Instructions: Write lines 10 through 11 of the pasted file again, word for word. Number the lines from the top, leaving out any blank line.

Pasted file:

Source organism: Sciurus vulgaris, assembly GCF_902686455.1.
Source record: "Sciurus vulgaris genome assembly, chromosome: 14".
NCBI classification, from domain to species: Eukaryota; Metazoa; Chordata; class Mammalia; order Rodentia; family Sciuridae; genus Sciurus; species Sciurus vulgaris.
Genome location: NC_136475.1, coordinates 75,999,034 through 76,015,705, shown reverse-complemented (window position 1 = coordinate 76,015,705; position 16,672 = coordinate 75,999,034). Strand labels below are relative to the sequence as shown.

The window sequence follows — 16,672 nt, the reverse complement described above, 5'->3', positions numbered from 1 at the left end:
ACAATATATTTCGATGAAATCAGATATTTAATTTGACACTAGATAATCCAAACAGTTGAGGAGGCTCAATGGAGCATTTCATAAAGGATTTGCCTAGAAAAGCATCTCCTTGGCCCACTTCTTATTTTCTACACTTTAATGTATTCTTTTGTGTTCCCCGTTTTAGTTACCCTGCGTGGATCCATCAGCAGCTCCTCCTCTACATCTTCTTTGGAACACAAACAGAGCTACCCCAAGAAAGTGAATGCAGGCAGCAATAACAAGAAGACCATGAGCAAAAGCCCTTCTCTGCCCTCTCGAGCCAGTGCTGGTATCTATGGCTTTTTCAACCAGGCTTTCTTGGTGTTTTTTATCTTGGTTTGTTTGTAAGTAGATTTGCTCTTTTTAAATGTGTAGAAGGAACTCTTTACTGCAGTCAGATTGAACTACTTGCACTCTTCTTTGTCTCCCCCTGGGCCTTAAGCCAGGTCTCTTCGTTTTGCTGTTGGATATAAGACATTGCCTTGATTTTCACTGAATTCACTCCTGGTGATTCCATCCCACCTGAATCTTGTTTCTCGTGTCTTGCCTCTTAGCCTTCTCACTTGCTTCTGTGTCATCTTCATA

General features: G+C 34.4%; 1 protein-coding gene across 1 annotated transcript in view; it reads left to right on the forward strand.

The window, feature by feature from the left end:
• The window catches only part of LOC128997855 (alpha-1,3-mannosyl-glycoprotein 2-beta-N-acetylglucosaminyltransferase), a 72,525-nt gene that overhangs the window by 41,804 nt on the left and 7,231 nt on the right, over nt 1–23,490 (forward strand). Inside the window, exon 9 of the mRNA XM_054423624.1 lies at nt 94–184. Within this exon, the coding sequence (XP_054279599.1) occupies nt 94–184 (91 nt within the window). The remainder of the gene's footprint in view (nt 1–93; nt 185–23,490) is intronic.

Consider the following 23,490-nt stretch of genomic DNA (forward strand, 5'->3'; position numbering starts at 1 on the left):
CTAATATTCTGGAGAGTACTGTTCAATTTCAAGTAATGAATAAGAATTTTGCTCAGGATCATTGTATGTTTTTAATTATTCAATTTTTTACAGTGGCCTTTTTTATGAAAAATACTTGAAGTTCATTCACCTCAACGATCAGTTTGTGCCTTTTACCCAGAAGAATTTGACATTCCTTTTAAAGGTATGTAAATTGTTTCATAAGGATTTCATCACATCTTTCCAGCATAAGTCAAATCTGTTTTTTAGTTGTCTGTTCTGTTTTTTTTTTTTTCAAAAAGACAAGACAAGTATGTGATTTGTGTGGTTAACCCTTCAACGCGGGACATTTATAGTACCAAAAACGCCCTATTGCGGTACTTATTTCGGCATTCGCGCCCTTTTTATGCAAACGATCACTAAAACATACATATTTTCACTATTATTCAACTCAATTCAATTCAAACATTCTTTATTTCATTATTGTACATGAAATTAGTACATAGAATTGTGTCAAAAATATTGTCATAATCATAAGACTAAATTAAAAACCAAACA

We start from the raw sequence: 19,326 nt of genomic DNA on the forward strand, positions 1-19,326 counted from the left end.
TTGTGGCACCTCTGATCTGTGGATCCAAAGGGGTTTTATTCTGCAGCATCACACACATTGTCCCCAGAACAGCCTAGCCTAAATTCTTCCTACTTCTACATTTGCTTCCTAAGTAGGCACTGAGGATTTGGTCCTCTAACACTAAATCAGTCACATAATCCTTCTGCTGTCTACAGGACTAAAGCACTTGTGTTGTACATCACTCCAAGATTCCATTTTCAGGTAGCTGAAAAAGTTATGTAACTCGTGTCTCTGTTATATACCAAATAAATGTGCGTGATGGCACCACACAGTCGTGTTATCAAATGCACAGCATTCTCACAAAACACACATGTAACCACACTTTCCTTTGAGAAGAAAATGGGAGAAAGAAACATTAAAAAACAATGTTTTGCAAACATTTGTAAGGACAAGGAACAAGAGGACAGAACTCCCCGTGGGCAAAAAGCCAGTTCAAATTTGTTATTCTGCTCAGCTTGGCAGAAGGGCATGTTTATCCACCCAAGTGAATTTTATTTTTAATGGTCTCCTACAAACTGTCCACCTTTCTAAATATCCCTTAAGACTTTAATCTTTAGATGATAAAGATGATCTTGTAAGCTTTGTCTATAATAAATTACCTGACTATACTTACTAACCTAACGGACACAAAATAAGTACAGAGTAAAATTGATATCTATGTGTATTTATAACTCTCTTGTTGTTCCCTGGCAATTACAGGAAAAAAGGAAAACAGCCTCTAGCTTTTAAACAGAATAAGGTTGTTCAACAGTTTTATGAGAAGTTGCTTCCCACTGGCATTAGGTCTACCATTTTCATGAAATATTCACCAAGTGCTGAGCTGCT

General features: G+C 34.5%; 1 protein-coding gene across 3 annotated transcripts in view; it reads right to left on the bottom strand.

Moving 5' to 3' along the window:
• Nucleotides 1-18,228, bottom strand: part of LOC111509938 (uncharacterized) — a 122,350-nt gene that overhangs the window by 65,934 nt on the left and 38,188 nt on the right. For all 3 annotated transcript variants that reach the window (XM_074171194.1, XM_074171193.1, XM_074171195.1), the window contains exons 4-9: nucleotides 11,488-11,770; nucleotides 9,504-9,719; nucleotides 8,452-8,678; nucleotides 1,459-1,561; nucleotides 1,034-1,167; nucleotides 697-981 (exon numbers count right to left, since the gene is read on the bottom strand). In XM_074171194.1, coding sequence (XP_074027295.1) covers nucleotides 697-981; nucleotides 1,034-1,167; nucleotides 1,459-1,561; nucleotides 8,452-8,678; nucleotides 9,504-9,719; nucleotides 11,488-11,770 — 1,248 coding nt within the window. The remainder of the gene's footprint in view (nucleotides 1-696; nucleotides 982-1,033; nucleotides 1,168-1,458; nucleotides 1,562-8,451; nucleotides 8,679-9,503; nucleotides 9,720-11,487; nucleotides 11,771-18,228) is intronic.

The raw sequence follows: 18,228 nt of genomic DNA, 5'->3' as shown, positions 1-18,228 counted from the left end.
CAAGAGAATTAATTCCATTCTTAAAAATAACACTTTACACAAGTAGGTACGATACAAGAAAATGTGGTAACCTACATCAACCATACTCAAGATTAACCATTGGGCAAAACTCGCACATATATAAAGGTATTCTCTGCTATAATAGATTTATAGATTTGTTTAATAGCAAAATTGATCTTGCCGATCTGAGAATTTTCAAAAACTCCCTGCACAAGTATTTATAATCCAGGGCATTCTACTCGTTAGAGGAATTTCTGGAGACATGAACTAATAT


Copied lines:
Consider the following 23,490-nt stretch of genomic DNA (forward strand, 5'->3'; position numbering starts at 1 on the left):
CTAATATTCTGGAGAGTACTGTTCAATTTCAAGTAATGAATAAGAATTTTGCTCAGGATCATTGTATGTTTTTAATTATTCAATTTTTTACAGTGGCCTTTTTTATGAAAAATACTTGAAGTTCATTCACCTCAACGATCAGTTTGTGCCTTTTACCCAGAAGAATTTGACATTCCTTTTAAAGGTATGTAAATTGTTTCATAAGGATTTCATCACATCTTTCCAGCATAAGTCAAATCTGTTTTTTAGTTGTCTGTTCTGTTTTTTTTTTTTTCAAAAAGACAAGACAAGTATGTGATTTGTGTGGTTAACCCTTCAACGCGGGACATTTATAGTACCAAAAACGCCCTATTGCGGTACTTATTTCGGCATTCGCGCCCTTTTTATGCAAACGATCACTAAAACATACATATTTTCACTATTATTCAACTCAATTCAATTCAAACATTCTTTATTTCATTATTGTACATGAAATTAGTACATAGAATTGTGTCAAAAATATTGTCATAATCATAAGACTAAATTAAAAACCAAACA